Human Entities 2017, talk 1 – Adrian Currie

  • Location:
    Lisbon Architecture Triennale, Campo Santa Clara 142-145, 1100-474 Lisbon, Portugal

Human Entities: culture in the age of artificial intelligence – 2nd edition 2017
Public talks, free entrance
Organised by CADA, in partnership with the Lisbon Architecture Triennale.

Talk 1
Wednesday 4 October 2017, 18.30 – 20.30

Why stories matter: AI narratives, existential risk, and science
Adrian Currie (NZ/UK)
The Centre for the Study of Existential Risk, University of Cambridge, UK

I want to talk about how stories—narratives—about emerging technologies like artificial intelligence matter to both how they are received outside science, and are developed within it.

Our technological power is increasing, often leaving our ability to control and understand it struggling to keep up. Given how transformative emerging technologies are likely to be for human society, considering the possible futures they might take us down are crucial.

My way into this discussion is through existential risk: risks which, if actualized, pose a threat to our existence as a species, or to crucial aspects of human civilization. I will talk about why science, as currently organized, is ill-suited for tackling existential risks.

In brief, science has features which make it productive but conservative, and this conservatism undermines our capacity to think in the creative, speculative ways that existential risks demand. From this discussion, I’ll turn to the importance of narratives in our understanding of existential risk and emerging technologies, artificial intelligence in particular. If it is right that the stories we tell about technology shape its development, then if our stories are too few, or too impoverished, that could warp technological progress and have problematic—or disastrous—results.

Adrian Currie
Adrian is primarily interested in how scientists generate knowledge in tricky circumstances: where evidence is thin on the ground, targets are complex and obstinate, and our understanding is limited. He emphasizes the opportunistic, pluralistic and speculative strategies scientists adopt to overcome such challenges. He has published widely on topics from the method of the ‘historical sciences’ (paleontology, archaeology and geology), the comparative method in biology, the nature and science of music, ethical and scientific issues concerning geoengineering, and the importance of storytelling in science. He completed his PhD at the Australian National University in Canberra and has taught and worked at the University of Victoria in Wellington, the University of Sydney, the University of Calgary, the University of Bucharest, and in Cambridge, where he currently works for the Centre for the Study of Existential Risk. At the centre, he is investigating how the incentive structures which drive science often make it conservative, and potentially inadequate for the challenges powerful emerging technologies pose.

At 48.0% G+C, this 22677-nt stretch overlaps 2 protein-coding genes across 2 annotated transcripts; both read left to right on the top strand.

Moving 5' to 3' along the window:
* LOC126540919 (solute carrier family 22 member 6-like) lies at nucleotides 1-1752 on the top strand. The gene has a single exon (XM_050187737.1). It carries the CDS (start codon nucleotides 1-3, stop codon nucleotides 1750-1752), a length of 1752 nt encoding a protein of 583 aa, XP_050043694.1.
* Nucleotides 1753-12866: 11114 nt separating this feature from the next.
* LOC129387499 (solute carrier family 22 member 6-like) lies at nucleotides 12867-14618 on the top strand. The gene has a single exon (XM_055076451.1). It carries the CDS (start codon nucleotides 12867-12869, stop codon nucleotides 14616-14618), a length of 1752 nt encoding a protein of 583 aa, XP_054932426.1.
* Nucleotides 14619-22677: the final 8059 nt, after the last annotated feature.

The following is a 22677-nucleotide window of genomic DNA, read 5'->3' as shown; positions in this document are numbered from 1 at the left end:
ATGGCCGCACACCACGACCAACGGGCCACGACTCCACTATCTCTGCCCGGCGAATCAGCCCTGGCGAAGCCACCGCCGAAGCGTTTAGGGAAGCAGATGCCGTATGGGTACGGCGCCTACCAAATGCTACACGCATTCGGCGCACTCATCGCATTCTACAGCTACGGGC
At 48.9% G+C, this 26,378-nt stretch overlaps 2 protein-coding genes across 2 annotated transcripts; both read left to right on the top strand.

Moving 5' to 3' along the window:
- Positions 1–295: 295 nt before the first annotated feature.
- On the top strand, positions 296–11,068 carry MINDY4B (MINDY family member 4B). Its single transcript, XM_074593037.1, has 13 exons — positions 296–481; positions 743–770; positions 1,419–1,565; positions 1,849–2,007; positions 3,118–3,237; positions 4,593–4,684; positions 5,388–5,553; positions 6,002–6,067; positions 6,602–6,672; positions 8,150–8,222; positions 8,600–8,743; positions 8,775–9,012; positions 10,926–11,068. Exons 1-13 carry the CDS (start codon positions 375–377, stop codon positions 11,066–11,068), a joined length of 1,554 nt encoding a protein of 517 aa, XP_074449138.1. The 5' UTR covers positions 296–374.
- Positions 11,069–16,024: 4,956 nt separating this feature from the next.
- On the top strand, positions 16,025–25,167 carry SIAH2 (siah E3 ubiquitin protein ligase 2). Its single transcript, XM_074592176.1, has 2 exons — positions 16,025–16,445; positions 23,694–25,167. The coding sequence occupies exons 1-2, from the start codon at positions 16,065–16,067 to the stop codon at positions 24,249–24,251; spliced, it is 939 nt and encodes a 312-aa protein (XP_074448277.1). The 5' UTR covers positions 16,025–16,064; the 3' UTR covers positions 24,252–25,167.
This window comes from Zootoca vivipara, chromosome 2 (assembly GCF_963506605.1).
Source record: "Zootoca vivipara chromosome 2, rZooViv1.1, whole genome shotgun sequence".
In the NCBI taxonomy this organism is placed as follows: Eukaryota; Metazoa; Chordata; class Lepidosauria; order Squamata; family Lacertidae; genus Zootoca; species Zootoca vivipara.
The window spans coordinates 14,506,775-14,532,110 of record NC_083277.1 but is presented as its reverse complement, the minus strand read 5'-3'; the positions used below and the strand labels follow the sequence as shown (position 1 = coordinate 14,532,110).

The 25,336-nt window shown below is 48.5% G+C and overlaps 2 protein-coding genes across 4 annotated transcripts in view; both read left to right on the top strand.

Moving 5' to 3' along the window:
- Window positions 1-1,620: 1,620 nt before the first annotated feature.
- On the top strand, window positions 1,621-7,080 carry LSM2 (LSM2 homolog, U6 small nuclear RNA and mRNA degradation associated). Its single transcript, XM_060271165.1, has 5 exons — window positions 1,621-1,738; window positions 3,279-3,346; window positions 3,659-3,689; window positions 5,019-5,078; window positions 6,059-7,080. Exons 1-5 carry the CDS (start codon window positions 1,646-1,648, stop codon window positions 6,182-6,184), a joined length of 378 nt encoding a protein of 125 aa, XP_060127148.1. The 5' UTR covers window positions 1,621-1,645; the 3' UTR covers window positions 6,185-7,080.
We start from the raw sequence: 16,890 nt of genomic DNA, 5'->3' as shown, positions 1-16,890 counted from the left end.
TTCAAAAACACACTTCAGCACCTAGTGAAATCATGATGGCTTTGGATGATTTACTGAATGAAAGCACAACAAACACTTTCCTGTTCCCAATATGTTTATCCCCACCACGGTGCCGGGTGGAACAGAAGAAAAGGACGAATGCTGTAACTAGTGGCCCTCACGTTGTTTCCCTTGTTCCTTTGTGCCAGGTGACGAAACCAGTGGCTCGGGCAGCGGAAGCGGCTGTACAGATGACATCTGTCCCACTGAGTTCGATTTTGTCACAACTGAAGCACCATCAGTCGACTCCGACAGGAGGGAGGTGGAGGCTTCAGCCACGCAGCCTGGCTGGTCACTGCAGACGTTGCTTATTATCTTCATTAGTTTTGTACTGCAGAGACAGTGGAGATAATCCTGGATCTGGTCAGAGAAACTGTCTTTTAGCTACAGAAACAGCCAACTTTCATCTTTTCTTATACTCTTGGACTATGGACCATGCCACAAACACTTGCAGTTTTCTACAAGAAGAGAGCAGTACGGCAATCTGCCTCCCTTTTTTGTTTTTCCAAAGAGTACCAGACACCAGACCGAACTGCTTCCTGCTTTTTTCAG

Venue: Lisbon Architecture Triennale, Campo Santa Clara 142-145, 1100-474 Lisbon, Portugal
Date: Wednesday 4 October 2017, 18.30 – 20.30


This event is part of
Human Entities: culture in the age of artificial intelligence
Public talks October – November 2017

Read more about the programme: